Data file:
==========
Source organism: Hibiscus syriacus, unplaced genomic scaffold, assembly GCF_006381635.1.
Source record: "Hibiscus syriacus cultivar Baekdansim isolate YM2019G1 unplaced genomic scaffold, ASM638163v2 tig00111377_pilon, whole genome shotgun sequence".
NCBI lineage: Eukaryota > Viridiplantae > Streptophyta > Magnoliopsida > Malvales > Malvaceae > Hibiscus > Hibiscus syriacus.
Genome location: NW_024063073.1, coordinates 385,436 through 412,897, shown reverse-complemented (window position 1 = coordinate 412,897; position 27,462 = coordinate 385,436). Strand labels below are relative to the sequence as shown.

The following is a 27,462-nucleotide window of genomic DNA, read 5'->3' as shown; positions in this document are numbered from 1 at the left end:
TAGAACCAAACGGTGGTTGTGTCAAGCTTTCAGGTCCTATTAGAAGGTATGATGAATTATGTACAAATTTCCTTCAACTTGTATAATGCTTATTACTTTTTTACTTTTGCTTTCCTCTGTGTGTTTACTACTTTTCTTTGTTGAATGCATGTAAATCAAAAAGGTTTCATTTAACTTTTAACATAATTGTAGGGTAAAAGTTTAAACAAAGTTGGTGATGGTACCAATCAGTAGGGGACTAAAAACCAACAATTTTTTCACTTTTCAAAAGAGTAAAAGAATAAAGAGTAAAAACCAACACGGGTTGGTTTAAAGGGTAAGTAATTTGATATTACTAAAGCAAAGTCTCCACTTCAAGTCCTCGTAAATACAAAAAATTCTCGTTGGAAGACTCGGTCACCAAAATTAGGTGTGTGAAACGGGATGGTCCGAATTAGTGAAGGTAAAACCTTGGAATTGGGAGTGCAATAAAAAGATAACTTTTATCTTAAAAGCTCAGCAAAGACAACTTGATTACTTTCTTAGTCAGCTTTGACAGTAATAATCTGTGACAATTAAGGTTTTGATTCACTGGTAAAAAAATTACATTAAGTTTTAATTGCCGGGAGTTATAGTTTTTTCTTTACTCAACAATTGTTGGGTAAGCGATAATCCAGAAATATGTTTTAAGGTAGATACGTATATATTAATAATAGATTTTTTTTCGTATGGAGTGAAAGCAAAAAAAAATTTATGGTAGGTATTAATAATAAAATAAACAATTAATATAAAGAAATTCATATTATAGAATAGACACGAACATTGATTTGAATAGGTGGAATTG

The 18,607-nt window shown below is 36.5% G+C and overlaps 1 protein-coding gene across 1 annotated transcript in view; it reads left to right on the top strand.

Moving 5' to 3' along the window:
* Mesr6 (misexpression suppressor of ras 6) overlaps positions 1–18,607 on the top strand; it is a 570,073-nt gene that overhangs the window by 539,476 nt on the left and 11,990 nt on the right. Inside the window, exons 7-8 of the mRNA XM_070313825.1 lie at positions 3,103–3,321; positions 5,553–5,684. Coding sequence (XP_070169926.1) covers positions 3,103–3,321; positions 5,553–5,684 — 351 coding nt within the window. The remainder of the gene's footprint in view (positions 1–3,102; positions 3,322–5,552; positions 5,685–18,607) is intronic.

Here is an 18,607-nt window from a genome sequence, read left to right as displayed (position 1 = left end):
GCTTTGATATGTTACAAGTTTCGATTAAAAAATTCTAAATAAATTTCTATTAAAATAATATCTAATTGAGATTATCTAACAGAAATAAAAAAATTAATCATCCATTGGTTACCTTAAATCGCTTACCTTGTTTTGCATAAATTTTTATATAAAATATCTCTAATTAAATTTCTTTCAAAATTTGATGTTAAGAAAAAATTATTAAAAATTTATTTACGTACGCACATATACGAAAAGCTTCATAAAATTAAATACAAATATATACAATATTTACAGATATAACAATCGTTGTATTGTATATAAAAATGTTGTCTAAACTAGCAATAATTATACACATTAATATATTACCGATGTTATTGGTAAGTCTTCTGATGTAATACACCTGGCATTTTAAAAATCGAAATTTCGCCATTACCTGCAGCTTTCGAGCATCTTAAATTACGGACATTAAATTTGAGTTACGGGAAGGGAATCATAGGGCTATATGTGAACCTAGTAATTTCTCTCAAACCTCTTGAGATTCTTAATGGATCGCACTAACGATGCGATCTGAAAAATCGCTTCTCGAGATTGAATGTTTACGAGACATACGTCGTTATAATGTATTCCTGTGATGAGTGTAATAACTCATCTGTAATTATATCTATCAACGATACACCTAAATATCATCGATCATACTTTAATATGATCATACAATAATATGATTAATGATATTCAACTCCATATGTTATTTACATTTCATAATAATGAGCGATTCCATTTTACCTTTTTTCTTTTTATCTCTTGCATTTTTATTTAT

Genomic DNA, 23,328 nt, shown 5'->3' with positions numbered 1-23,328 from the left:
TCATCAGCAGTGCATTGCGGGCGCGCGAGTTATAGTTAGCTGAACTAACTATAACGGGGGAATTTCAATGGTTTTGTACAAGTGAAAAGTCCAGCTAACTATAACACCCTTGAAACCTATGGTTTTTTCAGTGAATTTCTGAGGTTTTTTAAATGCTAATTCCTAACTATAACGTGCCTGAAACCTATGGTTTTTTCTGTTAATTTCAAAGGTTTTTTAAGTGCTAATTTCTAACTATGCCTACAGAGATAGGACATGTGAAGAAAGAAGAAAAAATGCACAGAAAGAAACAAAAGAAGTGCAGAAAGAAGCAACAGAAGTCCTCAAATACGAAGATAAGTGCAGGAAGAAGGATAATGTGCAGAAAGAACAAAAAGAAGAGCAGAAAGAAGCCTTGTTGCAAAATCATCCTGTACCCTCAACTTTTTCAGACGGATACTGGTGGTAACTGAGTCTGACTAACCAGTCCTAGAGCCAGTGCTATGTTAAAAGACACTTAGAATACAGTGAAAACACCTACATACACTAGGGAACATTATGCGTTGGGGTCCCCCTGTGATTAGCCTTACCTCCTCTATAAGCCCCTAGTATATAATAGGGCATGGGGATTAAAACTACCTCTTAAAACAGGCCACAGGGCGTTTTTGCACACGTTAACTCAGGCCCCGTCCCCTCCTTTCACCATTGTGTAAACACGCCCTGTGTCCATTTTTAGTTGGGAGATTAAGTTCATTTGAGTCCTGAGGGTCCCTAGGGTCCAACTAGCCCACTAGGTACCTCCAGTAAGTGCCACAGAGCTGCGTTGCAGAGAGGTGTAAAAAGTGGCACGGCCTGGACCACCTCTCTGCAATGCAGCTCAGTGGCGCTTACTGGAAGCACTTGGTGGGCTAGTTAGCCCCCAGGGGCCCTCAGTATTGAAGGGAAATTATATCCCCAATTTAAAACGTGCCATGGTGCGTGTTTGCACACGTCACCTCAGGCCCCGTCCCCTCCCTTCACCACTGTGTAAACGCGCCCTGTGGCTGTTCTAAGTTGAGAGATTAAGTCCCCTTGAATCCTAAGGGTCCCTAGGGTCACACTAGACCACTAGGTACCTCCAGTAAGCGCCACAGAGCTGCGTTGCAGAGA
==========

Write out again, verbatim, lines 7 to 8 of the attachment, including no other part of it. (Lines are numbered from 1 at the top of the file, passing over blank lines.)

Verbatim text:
The 18,607-nt window shown below is 36.5% G+C and overlaps 1 protein-coding gene across 1 annotated transcript in view; it reads left to right on the top strand.

Moving 5' to 3' along the window: